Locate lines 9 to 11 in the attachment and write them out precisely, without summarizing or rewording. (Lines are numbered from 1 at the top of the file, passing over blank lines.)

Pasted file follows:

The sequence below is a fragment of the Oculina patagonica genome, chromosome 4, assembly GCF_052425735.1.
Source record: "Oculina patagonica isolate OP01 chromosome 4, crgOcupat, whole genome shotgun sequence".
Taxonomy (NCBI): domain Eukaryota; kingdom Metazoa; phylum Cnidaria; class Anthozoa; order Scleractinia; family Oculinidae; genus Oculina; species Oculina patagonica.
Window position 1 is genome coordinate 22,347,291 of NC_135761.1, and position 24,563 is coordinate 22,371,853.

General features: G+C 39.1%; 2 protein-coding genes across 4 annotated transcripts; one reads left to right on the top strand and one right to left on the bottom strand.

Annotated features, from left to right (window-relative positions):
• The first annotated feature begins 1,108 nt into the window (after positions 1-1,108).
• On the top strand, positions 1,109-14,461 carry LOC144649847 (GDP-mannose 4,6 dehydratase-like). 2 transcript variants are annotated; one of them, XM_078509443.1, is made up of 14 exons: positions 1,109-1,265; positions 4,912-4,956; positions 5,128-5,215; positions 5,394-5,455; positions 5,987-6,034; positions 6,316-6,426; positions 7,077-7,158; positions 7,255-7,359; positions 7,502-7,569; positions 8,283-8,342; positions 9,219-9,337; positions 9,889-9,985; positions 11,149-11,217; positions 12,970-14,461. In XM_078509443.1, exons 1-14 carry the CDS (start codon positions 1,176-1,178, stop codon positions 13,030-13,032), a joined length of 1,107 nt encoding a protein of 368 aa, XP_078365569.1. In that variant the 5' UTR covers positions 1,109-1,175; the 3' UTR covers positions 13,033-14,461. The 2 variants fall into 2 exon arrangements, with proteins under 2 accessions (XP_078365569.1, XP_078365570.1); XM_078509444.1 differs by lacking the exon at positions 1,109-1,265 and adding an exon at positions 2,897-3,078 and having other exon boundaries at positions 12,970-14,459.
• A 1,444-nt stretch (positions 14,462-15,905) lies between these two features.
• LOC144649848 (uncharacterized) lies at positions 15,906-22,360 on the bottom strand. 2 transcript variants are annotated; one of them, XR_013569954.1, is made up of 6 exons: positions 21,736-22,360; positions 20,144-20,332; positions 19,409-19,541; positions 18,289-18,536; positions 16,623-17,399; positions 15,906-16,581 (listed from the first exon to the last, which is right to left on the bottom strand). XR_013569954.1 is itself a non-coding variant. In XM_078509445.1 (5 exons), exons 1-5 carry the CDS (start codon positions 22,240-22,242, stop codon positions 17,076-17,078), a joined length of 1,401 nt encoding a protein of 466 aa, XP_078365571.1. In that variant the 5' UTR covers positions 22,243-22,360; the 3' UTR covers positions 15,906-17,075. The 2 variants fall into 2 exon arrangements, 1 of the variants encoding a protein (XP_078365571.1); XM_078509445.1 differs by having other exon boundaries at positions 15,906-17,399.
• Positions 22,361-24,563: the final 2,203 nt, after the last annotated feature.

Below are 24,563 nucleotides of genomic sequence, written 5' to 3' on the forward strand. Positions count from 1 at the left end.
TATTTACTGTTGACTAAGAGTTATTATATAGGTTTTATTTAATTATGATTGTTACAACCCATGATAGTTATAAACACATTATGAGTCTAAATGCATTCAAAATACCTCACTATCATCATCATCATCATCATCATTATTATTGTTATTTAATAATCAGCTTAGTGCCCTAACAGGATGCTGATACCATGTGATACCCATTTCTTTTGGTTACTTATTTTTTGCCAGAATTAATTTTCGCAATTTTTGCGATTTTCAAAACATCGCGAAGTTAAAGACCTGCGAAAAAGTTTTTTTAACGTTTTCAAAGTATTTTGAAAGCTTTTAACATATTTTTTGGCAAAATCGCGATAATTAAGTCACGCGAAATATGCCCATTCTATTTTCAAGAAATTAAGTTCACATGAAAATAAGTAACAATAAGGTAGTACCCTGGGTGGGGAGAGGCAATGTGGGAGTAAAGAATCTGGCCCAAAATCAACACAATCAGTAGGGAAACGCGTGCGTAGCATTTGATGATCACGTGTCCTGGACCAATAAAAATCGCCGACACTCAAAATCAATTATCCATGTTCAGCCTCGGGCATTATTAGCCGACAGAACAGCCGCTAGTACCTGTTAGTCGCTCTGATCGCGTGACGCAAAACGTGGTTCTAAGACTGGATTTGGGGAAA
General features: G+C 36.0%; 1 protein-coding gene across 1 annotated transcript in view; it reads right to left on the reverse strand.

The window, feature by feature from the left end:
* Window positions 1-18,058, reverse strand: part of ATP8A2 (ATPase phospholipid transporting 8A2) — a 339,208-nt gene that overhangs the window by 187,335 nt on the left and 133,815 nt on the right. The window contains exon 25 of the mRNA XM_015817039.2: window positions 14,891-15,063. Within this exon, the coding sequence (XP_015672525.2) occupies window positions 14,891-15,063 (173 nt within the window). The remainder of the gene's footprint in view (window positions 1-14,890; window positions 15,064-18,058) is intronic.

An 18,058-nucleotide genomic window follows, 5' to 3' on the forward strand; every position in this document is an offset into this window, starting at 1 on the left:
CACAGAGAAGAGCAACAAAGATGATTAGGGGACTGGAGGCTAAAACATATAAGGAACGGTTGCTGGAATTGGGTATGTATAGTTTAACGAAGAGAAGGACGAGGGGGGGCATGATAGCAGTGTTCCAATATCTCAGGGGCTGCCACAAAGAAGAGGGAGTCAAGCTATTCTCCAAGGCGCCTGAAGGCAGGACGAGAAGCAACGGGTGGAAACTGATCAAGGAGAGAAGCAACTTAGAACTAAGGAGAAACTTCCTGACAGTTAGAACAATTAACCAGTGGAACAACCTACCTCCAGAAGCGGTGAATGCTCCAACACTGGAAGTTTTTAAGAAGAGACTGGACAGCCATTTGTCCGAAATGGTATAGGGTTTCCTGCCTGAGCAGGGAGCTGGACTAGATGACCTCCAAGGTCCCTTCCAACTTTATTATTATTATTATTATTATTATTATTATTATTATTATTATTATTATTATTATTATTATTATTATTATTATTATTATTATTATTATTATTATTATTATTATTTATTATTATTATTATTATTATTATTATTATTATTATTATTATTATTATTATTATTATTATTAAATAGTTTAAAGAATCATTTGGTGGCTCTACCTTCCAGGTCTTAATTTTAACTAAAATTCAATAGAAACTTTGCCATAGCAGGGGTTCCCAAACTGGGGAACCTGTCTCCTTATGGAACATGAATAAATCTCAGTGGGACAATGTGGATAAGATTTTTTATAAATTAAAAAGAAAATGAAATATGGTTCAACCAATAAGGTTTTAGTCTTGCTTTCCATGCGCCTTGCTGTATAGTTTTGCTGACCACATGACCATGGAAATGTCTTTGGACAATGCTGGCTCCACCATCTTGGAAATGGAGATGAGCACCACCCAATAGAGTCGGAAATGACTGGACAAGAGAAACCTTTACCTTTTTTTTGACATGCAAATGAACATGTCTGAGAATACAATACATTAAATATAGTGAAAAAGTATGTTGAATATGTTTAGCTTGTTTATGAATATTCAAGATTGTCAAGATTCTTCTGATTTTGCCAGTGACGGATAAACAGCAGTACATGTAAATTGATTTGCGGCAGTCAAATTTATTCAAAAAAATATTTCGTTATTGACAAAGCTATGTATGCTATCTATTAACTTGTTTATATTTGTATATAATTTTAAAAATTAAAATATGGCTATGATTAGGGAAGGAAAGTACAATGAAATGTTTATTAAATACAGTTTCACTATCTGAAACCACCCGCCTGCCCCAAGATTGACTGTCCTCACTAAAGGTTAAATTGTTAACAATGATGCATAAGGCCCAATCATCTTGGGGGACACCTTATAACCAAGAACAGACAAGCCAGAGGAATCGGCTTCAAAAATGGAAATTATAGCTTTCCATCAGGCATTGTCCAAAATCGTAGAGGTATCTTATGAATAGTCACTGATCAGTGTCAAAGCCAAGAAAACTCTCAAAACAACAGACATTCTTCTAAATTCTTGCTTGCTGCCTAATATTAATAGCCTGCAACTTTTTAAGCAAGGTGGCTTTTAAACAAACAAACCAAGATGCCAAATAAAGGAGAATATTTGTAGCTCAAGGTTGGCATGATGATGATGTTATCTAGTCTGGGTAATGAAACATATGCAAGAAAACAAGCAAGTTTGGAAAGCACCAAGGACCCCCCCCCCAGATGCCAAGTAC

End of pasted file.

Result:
• A 1,444-nt stretch (positions 14,462-15,905) lies between these two features.
• LOC144649848 (uncharacterized) lies at positions 15,906-22,360 on the bottom strand. 2 transcript variants are annotated; one of them, XR_013569954.1, is made up of 6 exons: positions 21,736-22,360; positions 20,144-20,332; positions 19,409-19,541; positions 18,289-18,536; positions 16,623-17,399; positions 15,906-16,581 (listed from the first exon to the last, which is right to left on the bottom strand). XR_013569954.1 is itself a non-coding variant. In XM_078509445.1 (5 exons), exons 1-5 carry the CDS (start codon positions 22,240-22,242, stop codon positions 17,076-17,078), a joined length of 1,401 nt encoding a protein of 466 aa, XP_078365571.1. In that variant the 5' UTR covers positions 22,243-22,360; the 3' UTR covers positions 15,906-17,075. The 2 variants fall into 2 exon arrangements, 1 of the variants encoding a protein (XP_078365571.1); XM_078509445.1 differs by having other exon boundaries at positions 15,906-17,399.
• Positions 22,361-24,563: the final 2,203 nt, after the last annotated feature.